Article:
NOW Cheers Preventive Care Services, Including Contraception, Under Affordable Care Act
President Terry O'Neill (with NOW round) joined with allies outside the Supreme Court as justices heard arguments in the Affordable Care Act case. NOW activists and hundreds more stood up for Obamacare that cold March morning. The law was upheld (mostly) in a 5-4 decision issued in June.
A major step forward in providing better health care for women was achieved this year. As of Aug. 1, key provisions of the Affordable Care Act (ACA or "Obamacare") went into effect, making preventive care more accessible and affordable for 47 million women, who are now guaranteed insurance coverage for crucial preventive health care services without co-pays, co-insurance or deductibles.
Studies show that even moderate co-pays discourage women from getting mammograms and pap smears. Breast and cervical cancer are leading causes of death among women, and early detection is key. According to the National Cancer Institute, one in eight women will be diagnosed with breast cancer, and when it is detected early, the five-year survival rate is 98 percent. That's why it's so important for women to have access to an annual health exam without co-pays. Thanks to Obamacare, tens of millions of women will no longer be compelled to forgo or delay needed preventive care due to economic hard times.
The new package of preventive benefits also includes coverage for contraceptive services. Contraception is a basic part of women's health care, and nearly all women use a form of birth control at some point in their lives. On average, a woman uses birth control for 30 years of her life at an average cost of $50 per month.
According to the Guttmacher Institute, women who use contraceptives consistently and correctly account for only five percent of all unintended pregnancies each year. The bottom line is that contraception makes for healthier women, healthier mothers and healthier babies, and it reduces health care costs overall.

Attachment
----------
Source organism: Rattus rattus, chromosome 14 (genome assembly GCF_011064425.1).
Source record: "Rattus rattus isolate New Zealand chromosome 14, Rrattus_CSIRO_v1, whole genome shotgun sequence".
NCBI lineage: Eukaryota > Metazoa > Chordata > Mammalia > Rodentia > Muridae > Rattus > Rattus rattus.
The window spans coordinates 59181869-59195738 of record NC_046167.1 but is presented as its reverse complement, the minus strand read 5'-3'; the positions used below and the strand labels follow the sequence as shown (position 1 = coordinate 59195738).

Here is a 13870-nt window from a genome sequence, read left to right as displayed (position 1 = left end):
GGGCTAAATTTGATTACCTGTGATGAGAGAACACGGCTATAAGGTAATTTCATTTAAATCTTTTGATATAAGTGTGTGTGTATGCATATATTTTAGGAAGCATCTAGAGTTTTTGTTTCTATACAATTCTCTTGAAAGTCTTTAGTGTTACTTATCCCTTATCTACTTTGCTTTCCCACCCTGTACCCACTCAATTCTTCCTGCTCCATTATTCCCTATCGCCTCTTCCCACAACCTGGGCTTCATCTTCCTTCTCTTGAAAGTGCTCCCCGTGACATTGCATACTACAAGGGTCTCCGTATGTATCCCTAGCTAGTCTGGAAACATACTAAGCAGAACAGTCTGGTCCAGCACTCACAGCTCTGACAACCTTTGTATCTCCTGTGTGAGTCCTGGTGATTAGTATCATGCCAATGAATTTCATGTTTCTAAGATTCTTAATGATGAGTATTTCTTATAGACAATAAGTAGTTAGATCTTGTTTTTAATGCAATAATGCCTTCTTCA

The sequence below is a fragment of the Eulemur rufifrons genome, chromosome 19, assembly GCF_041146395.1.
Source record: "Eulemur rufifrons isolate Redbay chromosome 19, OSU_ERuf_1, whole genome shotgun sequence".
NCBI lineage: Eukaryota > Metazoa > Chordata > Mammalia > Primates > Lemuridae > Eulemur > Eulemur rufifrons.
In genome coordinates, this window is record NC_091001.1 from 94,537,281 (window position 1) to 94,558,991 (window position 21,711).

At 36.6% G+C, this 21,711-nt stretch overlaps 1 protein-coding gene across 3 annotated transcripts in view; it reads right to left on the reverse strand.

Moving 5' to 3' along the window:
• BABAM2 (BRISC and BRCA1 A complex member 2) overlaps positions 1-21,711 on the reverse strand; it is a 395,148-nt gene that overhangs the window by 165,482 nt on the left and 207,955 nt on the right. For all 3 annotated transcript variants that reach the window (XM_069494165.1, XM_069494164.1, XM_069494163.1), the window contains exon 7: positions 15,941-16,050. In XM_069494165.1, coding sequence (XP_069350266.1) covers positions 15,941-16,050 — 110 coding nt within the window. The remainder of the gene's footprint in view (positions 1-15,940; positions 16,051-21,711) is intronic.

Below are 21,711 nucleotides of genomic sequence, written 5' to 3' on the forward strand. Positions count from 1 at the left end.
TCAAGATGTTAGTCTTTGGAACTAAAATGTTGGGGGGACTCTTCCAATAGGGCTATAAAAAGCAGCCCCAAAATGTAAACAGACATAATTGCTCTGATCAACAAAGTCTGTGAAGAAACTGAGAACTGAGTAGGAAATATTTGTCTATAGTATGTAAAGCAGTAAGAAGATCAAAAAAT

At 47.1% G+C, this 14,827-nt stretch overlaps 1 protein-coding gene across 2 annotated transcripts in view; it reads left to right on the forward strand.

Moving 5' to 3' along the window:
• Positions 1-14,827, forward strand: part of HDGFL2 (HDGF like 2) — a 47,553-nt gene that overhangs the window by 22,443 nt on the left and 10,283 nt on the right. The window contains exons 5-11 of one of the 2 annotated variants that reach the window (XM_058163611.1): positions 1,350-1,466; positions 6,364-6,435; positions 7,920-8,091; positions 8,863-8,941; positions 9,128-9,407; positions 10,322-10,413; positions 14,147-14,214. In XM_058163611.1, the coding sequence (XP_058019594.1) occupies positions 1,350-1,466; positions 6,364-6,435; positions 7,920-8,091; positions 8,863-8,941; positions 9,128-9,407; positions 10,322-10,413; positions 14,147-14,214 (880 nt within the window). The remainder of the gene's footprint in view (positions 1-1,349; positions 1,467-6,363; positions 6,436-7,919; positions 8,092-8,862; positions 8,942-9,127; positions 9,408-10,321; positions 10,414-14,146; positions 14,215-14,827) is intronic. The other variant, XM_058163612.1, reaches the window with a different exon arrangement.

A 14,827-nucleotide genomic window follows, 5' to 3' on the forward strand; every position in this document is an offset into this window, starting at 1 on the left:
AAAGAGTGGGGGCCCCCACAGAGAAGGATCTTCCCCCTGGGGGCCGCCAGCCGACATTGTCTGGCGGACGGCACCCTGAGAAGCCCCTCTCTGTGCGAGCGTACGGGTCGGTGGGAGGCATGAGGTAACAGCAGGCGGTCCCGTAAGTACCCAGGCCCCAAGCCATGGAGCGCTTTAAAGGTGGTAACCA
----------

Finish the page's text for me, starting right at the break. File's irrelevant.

Unfortunately, ACA regulations allow some religious organizations to strip contraceptive coverage from their employees' health policies. The U.S. Conference of Catholic Bishops lobbied hard to allow an even broader range of religious employers to restrict their employees' access to contraceptive coverage, but their effort failed. NOW considers the special provision for religious organizations to be a violation of women's constitutional rights to religious liberty, privacy, and equal protection of the laws and is continuing to advocate for repeal of this misguided loophole. All employers should be required to follow the law, period.
Prior to the adoption of the ACA, an estimated 45,000 people died each year due to a lack of health insurance, according to researchers at Harvard Medical School. House Republicans have repeatedly voted to repeal the ACA -- even after the Supreme Court upheld its constitutionality -- and GOP presidential candidate Mitt Romney has vowed to do the same if elected.
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